life expectancy grew from 66.5 years for men and 71.8 years for women in 1950 to 79.3 years for men and 83.8 years for women in 2007.

Despite this broad similarity in patterns of increased life expectancy among high-income countries, gains in the United States over the more recent past—especially the last 25 years—have been below those achieved in many other high-income countries and significantly below those achieved in countries that have seen the greatest increases. Table 1-1 presents estimates of life expectancy at birth (e0), at age 50 (e50), and at age 80 (e80) taken from the Human Mortality Database for both men and women from ten different countries and provides a sense of the extent of the mortality differentials. In 1980, average life expectancy at age 50 for women in the United States was 30.6 years, the same as the average for the other nine countries shown in Table 1-1. By 2007, life expectancy at age 50 for women in the United States had increased 2.5 years to 33.1. But over the same time period, life expectancy at age 50 in Japan had increased 6.4 years; in Italy it had increased 5.2 years; and on average, for the other nine countries apart from the United States shown in Table 1-1, it had increased 3.9 years. (This pattern of U.S. improvement, but at a slower pace than that achieved in many other countries, is repeated throughout Table 1-1 for both men and women although the pattern is less pronounced for men than for women.) Consequently, the list of countries that has overtaken the United States with respect to life expectancy at birth has been growing, and the gap between the United States and the countries with the highest achieved life expectancies has been widening (see Figures 1-1 and 1-2). According to the United Nations’ Population Division, life expectancy at birth in the United States for both sexes combined for the period 2005–2010 ranked 28th in the world, just behind the United Kingdom, Korea, Luxembourg, and Malta but more than 2 years behind Australia, Canada, France, Iceland, Italy, Japan, and Switzerland (United Nations, 2009).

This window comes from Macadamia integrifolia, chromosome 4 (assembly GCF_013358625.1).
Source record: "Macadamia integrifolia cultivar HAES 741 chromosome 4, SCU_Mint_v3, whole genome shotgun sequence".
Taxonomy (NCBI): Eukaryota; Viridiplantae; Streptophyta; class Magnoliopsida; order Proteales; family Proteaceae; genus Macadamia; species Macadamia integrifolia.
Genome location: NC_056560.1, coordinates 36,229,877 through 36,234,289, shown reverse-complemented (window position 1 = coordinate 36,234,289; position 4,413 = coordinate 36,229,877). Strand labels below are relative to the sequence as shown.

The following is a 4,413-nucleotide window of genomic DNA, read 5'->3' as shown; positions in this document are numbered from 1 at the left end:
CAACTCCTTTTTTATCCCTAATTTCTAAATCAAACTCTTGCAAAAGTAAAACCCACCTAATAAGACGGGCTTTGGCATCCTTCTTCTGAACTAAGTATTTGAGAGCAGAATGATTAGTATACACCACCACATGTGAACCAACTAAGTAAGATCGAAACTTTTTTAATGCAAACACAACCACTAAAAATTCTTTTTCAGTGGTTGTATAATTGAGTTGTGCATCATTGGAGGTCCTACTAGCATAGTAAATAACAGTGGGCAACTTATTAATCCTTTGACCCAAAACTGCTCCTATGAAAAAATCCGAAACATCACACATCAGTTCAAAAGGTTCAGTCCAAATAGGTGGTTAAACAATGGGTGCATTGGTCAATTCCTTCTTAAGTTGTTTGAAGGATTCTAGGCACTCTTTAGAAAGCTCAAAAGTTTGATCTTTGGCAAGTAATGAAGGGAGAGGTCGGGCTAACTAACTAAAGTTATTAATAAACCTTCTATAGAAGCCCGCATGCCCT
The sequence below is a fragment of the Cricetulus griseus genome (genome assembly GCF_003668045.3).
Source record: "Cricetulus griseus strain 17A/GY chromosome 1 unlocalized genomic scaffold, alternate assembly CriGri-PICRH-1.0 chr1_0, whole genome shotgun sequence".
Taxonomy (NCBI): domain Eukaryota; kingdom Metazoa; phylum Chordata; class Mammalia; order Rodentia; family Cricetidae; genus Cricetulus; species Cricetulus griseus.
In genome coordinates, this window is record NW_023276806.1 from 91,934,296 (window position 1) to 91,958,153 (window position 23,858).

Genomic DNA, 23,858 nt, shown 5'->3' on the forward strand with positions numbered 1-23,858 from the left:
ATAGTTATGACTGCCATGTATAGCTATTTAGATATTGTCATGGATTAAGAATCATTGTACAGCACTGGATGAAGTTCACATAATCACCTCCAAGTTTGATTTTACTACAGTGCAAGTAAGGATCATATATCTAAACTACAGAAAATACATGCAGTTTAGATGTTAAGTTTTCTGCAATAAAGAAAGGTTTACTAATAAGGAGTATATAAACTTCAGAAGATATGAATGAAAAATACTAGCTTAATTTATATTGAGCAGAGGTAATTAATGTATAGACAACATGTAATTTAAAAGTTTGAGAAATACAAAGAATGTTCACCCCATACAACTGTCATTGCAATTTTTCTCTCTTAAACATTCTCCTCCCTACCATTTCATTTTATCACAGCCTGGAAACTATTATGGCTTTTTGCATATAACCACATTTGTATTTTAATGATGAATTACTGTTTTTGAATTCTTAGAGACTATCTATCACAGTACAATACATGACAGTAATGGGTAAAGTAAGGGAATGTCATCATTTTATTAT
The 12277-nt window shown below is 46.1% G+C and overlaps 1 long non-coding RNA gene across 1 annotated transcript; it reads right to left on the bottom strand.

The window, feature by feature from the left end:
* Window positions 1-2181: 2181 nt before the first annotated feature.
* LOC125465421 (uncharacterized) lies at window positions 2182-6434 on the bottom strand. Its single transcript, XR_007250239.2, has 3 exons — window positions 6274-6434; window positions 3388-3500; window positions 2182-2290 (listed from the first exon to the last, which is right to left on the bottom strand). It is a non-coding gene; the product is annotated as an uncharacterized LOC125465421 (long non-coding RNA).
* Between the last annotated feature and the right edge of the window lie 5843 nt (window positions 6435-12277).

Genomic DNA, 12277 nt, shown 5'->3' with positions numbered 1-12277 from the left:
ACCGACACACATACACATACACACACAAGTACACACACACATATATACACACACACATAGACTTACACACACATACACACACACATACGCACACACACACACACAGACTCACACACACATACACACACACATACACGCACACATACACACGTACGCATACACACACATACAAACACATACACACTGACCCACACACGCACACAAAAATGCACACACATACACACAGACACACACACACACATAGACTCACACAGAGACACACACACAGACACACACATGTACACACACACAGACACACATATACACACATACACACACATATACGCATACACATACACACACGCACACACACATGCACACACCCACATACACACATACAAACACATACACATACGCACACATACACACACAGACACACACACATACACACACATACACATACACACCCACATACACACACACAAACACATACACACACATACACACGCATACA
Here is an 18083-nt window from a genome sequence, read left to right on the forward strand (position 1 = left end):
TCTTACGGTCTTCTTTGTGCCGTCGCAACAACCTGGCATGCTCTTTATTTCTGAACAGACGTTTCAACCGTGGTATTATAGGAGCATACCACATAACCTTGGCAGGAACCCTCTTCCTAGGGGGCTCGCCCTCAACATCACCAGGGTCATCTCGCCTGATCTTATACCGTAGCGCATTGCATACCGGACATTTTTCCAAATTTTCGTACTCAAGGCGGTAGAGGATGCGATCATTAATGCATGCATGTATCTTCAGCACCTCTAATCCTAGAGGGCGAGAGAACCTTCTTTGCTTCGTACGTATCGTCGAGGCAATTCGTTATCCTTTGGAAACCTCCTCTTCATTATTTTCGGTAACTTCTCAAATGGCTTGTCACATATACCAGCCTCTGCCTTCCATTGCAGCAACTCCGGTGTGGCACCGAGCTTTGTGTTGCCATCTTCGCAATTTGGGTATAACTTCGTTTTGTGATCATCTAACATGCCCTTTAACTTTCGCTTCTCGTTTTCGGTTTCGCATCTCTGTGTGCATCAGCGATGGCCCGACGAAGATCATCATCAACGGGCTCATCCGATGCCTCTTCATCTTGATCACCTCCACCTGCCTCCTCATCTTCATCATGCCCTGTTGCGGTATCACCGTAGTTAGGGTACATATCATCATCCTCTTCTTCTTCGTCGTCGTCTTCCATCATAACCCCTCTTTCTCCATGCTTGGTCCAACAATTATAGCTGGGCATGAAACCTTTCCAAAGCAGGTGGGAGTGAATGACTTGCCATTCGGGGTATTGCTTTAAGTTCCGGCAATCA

New life tables published by NCHS suggest that the extent of the U.S. disadvantage could be even greater than that suggested in Table 1-1.1 NCHS recently accepted that the prevalence of age misreporting at the oldest ages in U.S. census data is significant enough to lead to underestimated death rates at those ages. As a result, NCHS has revised the basic methodology used to calculate the U.S. life table, which now yields lower estimates of life expectancy at all ages (Arias et al., 2010). The most recent life table for the United States published by NCHS provides estimates of life expectancy at 50 in 2006 that are approximately 0.6 years lower for women and 0.5 years lower for men than the estimates provided in the Human Mortality Database (Arias et al., 2010).


In fact, preliminary mortality data for 2008 indicate a very small decrease in life expectancy because of mortality increase at the oldest ages and among white women (Miniño et al., 2010).

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